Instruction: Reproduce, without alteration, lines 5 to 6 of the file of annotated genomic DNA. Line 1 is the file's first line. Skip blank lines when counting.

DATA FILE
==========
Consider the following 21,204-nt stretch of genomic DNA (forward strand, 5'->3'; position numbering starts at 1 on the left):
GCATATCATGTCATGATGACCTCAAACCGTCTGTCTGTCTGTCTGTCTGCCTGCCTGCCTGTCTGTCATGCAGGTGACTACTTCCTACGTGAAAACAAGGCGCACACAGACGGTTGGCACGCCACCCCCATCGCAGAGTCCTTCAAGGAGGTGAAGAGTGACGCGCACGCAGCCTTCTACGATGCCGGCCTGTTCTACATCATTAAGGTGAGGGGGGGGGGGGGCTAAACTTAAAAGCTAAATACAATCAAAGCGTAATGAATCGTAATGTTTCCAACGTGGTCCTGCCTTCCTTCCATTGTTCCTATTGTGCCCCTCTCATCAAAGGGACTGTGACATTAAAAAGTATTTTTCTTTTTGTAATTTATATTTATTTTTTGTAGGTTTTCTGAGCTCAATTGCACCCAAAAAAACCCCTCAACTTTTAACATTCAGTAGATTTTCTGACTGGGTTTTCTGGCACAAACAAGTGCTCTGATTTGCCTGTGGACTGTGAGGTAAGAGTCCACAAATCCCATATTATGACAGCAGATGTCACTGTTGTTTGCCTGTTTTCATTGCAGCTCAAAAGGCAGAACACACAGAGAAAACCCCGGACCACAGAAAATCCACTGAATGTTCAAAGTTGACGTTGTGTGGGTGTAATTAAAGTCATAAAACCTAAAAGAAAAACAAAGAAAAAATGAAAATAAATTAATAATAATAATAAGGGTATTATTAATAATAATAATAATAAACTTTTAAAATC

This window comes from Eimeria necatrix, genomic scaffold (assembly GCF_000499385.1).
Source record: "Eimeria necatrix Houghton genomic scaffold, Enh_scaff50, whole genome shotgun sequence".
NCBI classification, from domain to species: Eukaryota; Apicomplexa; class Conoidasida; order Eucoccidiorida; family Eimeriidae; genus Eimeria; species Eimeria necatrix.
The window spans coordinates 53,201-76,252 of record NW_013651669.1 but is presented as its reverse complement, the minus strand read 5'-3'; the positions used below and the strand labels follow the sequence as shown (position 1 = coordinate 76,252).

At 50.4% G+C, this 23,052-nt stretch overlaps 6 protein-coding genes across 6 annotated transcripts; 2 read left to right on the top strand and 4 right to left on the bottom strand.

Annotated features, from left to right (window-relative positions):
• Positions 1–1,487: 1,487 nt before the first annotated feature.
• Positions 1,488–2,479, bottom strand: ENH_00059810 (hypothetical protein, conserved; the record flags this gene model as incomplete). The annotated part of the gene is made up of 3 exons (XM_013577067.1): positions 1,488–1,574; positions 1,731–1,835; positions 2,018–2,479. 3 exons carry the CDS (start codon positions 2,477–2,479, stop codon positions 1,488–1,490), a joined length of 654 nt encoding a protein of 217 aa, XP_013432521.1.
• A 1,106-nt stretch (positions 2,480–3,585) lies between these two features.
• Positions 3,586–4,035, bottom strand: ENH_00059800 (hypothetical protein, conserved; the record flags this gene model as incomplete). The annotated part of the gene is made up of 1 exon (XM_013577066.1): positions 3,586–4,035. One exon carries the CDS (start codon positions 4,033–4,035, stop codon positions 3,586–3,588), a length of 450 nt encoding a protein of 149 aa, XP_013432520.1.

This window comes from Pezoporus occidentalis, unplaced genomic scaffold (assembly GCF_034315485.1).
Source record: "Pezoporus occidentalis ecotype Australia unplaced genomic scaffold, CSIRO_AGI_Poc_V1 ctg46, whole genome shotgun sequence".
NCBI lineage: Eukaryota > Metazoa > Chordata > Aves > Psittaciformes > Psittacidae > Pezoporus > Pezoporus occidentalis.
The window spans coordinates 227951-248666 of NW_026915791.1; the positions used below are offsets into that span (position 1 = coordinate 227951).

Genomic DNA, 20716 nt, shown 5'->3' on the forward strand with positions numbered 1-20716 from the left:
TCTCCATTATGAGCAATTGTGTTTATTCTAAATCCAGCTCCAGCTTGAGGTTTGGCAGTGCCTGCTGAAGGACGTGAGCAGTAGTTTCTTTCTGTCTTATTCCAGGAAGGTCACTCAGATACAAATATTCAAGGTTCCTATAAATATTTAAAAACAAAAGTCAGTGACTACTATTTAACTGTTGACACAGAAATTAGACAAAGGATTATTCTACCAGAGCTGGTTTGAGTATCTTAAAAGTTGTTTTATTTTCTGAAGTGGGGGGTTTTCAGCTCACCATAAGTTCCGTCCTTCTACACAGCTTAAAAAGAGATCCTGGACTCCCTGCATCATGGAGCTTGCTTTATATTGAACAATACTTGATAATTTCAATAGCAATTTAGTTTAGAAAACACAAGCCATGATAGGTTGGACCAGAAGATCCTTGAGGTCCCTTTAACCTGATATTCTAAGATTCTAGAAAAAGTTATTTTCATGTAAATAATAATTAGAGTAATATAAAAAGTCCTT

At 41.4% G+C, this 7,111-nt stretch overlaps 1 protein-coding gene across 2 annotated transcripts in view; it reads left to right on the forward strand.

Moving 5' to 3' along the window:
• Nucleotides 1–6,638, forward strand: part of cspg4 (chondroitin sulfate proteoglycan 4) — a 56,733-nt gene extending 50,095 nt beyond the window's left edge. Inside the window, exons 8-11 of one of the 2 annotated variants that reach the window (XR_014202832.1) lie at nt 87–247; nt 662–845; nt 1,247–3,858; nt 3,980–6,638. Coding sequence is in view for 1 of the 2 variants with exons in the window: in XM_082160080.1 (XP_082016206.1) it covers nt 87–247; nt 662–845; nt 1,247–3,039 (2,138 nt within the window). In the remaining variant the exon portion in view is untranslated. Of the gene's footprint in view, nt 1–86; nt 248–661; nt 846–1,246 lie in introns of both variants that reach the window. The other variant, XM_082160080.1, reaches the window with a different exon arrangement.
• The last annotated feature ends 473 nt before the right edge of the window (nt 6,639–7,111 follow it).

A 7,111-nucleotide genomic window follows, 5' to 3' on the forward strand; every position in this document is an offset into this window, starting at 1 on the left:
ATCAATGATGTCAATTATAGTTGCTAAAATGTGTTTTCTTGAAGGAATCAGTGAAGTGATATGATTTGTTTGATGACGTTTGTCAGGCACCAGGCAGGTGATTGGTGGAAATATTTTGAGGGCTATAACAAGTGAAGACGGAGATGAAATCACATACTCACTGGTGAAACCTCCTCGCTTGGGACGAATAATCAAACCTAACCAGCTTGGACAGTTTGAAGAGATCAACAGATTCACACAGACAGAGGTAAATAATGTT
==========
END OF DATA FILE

NCBI classification, from domain to species: Eukaryota; Apicomplexa; class Conoidasida; order Eucoccidiorida; family Eimeriidae; genus Eimeria; species Eimeria necatrix.
The window spans coordinates 53,201-76,252 of record NW_013651669.1 but is presented as its reverse complement, the minus strand read 5'-3'; the positions used below and the strand labels follow the sequence as shown (position 1 = coordinate 76,252).